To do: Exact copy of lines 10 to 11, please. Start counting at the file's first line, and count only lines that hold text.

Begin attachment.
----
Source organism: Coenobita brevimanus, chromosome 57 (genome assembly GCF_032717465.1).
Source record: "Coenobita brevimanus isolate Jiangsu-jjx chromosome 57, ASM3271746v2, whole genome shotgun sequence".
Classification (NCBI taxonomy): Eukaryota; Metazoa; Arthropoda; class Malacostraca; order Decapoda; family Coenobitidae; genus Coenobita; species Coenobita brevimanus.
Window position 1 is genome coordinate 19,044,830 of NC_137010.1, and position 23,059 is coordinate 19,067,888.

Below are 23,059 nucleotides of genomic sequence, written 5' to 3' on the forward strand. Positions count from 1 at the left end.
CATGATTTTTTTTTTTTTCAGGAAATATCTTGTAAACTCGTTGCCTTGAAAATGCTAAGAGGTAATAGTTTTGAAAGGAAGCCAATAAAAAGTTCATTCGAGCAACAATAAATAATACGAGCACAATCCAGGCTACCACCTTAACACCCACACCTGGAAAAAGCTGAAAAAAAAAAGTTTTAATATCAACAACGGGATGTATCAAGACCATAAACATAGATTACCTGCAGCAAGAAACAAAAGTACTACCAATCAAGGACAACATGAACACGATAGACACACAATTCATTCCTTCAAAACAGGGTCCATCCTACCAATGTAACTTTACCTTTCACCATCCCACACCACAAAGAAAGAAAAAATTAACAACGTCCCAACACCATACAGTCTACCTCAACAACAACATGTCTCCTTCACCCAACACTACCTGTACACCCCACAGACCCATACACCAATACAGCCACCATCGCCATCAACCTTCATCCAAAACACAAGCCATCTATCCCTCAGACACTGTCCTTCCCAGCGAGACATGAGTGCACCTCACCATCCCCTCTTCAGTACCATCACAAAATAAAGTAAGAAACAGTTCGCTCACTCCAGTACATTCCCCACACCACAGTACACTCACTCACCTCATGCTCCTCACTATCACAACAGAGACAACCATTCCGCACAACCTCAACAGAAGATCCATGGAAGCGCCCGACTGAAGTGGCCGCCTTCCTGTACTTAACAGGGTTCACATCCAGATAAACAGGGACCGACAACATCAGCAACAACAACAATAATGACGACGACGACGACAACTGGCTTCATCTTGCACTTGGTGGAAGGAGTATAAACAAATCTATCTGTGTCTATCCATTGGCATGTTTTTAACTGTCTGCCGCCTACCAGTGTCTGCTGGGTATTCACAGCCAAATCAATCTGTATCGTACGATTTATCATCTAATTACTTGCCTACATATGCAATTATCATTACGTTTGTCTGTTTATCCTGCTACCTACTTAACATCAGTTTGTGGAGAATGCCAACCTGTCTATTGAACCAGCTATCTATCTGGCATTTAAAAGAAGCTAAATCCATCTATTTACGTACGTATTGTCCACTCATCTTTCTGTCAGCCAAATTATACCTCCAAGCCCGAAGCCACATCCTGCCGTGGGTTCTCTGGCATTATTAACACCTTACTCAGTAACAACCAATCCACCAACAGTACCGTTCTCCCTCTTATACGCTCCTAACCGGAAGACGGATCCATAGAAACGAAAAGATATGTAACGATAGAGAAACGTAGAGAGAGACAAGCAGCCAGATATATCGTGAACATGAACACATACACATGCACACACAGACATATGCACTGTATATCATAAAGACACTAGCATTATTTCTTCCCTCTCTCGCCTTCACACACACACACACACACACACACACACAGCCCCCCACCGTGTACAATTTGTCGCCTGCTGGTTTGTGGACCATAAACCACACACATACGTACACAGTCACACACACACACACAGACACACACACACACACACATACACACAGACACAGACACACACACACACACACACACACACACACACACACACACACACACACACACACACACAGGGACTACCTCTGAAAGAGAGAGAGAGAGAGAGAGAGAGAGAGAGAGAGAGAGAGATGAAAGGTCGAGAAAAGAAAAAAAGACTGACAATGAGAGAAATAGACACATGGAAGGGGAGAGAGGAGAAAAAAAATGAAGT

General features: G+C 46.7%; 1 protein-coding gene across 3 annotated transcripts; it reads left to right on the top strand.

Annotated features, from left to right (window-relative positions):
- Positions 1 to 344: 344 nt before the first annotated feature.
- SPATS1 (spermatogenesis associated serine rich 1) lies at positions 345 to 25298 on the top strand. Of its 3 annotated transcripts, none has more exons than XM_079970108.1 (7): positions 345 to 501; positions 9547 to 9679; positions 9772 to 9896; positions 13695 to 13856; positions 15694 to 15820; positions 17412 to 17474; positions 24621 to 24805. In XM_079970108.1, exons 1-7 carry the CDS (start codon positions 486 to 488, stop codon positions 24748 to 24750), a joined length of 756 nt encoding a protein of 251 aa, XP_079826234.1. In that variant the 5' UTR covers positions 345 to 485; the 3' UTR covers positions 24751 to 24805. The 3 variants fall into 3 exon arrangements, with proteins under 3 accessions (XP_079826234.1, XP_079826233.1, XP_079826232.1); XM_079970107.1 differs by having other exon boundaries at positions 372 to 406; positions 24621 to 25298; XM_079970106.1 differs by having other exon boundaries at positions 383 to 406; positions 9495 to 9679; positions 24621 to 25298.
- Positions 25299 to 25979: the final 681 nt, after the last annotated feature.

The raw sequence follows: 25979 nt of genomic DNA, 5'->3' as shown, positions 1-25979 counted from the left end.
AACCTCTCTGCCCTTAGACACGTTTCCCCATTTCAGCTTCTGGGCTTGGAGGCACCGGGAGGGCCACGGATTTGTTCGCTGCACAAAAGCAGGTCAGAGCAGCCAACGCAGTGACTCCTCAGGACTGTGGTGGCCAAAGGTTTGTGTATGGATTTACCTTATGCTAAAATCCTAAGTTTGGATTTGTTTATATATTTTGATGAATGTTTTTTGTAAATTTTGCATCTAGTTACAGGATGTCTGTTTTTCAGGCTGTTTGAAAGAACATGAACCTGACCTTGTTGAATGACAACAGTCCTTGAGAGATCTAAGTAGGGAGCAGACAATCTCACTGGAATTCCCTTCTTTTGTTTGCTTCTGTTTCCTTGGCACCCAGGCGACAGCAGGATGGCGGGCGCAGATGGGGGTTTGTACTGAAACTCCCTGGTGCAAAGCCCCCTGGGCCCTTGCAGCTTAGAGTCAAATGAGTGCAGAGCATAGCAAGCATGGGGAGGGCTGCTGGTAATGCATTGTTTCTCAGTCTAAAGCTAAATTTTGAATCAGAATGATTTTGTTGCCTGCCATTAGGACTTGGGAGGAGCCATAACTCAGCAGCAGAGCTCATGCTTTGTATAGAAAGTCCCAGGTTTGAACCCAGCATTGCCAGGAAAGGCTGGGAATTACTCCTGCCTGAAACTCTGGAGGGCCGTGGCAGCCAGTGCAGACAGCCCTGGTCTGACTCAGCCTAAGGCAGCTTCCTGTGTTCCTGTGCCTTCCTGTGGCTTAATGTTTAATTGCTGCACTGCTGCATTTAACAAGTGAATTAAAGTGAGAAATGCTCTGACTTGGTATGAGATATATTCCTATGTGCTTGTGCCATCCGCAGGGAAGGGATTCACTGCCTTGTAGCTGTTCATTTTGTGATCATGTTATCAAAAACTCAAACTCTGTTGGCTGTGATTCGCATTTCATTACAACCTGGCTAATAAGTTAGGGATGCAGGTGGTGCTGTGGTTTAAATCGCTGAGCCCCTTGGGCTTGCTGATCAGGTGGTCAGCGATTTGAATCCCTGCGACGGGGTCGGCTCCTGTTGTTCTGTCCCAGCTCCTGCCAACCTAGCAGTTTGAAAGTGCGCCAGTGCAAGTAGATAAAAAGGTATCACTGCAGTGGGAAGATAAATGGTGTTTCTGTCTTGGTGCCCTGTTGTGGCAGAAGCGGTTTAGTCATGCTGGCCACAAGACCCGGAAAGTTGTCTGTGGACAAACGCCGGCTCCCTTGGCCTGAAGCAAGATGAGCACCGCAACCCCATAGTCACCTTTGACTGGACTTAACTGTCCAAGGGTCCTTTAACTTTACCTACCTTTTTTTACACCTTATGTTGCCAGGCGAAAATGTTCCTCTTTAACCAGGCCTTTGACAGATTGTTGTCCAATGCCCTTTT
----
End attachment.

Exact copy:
- SPATS1 (spermatogenesis associated serine rich 1) lies at positions 345 to 25298 on the top strand. Of its 3 annotated transcripts, none has more exons than XM_079970108.1 (7): positions 345 to 501; positions 9547 to 9679; positions 9772 to 9896; positions 13695 to 13856; positions 15694 to 15820; positions 17412 to 17474; positions 24621 to 24805. In XM_079970108.1, exons 1-7 carry the CDS (start codon positions 486 to 488, stop codon positions 24748 to 24750), a joined length of 756 nt encoding a protein of 251 aa, XP_079826234.1. In that variant the 5' UTR covers positions 345 to 485; the 3' UTR covers positions 24751 to 24805. The 3 variants fall into 3 exon arrangements, with proteins under 3 accessions (XP_079826234.1, XP_079826233.1, XP_079826232.1); XM_079970107.1 differs by having other exon boundaries at positions 372 to 406; positions 24621 to 25298; XM_079970106.1 differs by having other exon boundaries at positions 383 to 406; positions 9495 to 9679; positions 24621 to 25298.
- Positions 25299 to 25979: the final 681 nt, after the last annotated feature.